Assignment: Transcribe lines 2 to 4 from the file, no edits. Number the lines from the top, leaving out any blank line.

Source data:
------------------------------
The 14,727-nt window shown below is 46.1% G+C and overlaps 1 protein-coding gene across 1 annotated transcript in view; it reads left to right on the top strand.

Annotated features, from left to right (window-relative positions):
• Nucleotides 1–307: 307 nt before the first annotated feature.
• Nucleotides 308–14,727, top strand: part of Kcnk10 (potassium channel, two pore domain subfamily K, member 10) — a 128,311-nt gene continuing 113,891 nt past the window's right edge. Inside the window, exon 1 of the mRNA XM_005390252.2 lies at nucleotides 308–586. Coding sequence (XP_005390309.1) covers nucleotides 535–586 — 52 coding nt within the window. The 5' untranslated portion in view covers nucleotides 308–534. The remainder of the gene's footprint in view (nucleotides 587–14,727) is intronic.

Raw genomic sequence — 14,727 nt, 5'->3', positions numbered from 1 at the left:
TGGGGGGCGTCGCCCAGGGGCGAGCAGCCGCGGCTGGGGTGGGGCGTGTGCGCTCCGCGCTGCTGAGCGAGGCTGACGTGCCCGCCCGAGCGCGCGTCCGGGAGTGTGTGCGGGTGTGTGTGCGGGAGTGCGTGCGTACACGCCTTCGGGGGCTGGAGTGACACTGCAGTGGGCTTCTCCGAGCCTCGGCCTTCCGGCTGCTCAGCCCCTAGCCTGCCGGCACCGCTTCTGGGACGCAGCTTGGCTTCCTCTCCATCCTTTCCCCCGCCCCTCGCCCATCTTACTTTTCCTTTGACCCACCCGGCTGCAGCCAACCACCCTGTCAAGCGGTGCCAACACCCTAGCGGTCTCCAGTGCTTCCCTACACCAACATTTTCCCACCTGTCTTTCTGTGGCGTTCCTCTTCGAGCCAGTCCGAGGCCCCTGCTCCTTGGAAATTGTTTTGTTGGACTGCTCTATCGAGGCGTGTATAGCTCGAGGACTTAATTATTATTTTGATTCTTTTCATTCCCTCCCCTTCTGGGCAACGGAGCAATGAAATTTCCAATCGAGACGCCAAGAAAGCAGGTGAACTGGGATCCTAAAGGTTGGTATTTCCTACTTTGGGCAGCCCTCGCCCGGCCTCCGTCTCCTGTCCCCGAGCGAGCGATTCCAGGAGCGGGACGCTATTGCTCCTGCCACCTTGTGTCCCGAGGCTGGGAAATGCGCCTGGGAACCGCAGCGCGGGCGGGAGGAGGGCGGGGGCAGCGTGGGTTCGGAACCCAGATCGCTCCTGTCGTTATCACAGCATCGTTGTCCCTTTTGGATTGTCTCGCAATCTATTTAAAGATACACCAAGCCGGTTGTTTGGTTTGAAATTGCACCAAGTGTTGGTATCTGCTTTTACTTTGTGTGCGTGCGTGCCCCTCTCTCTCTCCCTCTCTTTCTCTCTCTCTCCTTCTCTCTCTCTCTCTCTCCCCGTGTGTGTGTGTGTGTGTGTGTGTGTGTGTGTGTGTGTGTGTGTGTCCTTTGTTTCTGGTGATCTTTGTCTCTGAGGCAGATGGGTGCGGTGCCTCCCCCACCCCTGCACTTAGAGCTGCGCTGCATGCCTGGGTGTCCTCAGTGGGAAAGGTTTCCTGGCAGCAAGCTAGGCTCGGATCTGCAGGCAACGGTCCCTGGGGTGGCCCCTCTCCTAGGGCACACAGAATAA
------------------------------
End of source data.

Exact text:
Annotated features, from left to right (window-relative positions):
• Nucleotides 1–307: 307 nt before the first annotated feature.
• Nucleotides 308–14,727, top strand: part of Kcnk10 (potassium channel, two pore domain subfamily K, member 10) — a 128,311-nt gene continuing 113,891 nt past the window's right edge. Inside the window, exon 1 of the mRNA XM_005390252.2 lies at nucleotides 308–586. Coding sequence (XP_005390309.1) covers nucleotides 535–586 — 52 coding nt within the window. The 5' untranslated portion in view covers nucleotides 308–534. The remainder of the gene's footprint in view (nucleotides 587–14,727) is intronic.